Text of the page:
Avoiding the Violence of Dysfunction

As we progress through the shared issues of a dysfunctional situation, we can see that the most apparent warning that things are going wrong seems to be the violence in attitudes.  When we progress from rational thought and dialogue to emotion, we begin to lose grip on the objective points that can help us overcome intractability.

We attach a certain amount of emotion to our perception when choosing sides because of our own values.  I happen to be talking about intractability in what outsiders see as a relatively innocuous situation: labor relations.  I say “relatively” because while those of you in these situations see it as literally a life or death situation, while outsiders may see these same situations as a protracted disagreement in which neither side is willing to work with the other.

While we on the outside may see some of the points as being petty, we also aren’t vested in the situation and it is hard for us to be sympathetic when we see a larger problem, like the survival of BOTH sides of the conflict as being important.

When we consider some of the really intractable conflicts that have gone on over time and seem to have no resolution, we find that intractability is not a hard and fast condition.  The situation is not simply intractable or not; it exists on a continuum that on any given day and under any given environment, may trend to one end or the other of that continuum.

At these levels, such as in the Israeli-Palestinian conflict, abortion, and homosexual rights, the sides are very clear and lines have been drawn that don’t waver much.  These kinds of situations really illustrate how in our own condition, we probably aren’t as far away from each other in what we want as we may feel that we are. What seems to be real intractability can often be resolved through negotiation or mediation IF the friction can be detected early enough, that is, before real damage begins to occur.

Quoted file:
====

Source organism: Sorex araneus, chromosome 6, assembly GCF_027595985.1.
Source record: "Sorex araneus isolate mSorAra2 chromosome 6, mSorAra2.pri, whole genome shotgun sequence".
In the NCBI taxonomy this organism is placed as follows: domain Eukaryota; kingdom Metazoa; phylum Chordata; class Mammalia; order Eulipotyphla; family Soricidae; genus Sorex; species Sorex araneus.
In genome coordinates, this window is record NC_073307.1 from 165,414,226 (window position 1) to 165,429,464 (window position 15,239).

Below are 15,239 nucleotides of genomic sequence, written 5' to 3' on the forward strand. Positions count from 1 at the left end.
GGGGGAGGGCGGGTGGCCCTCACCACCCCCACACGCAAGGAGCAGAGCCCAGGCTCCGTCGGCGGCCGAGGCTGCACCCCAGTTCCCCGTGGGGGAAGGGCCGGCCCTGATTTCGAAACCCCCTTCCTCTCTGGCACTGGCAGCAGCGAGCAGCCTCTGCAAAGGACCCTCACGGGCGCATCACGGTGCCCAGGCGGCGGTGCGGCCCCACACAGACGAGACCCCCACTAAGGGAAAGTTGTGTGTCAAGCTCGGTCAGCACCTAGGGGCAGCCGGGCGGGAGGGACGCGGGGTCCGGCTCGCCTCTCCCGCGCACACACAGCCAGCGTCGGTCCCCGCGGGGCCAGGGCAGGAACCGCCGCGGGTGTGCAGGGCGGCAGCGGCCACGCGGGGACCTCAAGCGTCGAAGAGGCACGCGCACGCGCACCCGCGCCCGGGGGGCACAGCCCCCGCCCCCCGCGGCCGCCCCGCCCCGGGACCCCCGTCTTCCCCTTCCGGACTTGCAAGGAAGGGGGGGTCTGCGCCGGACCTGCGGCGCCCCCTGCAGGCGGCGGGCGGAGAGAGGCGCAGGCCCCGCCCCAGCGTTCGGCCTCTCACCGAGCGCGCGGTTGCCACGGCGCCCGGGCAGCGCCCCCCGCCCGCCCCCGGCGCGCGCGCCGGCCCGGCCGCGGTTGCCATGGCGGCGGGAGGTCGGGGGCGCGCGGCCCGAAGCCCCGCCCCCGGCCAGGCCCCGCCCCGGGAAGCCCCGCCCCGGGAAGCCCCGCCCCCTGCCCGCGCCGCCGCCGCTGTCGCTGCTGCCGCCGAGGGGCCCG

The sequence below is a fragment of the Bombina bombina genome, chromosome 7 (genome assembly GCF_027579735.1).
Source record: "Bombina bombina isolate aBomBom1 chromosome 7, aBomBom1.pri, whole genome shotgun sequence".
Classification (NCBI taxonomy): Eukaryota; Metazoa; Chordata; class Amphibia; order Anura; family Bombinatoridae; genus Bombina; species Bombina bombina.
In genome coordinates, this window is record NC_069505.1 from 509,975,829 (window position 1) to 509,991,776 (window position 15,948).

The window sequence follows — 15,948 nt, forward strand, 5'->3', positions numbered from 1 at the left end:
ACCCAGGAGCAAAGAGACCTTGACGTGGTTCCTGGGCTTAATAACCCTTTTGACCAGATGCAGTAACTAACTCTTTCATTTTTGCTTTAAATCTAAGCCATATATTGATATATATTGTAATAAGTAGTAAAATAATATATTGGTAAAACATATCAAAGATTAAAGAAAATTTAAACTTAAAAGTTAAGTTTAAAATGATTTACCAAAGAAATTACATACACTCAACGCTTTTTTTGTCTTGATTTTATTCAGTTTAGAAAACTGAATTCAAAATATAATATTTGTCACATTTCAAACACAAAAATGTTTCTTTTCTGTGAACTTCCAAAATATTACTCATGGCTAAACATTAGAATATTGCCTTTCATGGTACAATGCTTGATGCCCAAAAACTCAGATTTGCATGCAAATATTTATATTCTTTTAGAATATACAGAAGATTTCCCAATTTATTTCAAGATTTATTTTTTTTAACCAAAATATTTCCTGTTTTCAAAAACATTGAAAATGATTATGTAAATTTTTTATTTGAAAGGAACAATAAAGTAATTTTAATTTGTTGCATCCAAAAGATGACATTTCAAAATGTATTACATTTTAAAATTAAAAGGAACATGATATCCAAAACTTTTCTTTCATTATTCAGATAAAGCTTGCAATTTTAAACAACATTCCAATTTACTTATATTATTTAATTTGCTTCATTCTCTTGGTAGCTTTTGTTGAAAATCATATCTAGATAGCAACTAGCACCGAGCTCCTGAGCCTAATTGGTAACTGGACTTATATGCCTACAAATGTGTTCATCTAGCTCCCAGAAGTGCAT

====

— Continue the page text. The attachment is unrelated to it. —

In 2003, Heidi and Guy Burgess wrote an article for Beyondintractability.org that described intractable conflict.  One of the conditions they discussed was the presence of “irreducible, high-stakes, win-lose” characteristics that have no “zone of possible agreement”.  As they described it, these were situations in which any solution would “require giving up some very important value”. In any situation where we are at odds with one another, we really have to think about what we think we will achieve by continuing to maintain our ground, in comparison to what we stand to lose by working together.

It may not seem like it, but in some cases, it is simply a matter of losing face.  We aren’t talking about real values here, when we consider what we stand to lose by releasing thousands of dollars of uniform shirts from storage because they have what is considered to be the “wrong logo” on them, especially when the consequence is a lesser amount of protection for the individuals wearing them.  There comes a point when you have to say, is this really worth the battle we are fighting? However, when you are faced with wearing the “correct” uniform that has the “right logo” on it and you wear the unapproved, “old” logo and expect that there won’t be a reaction, well, you are deluding yourself.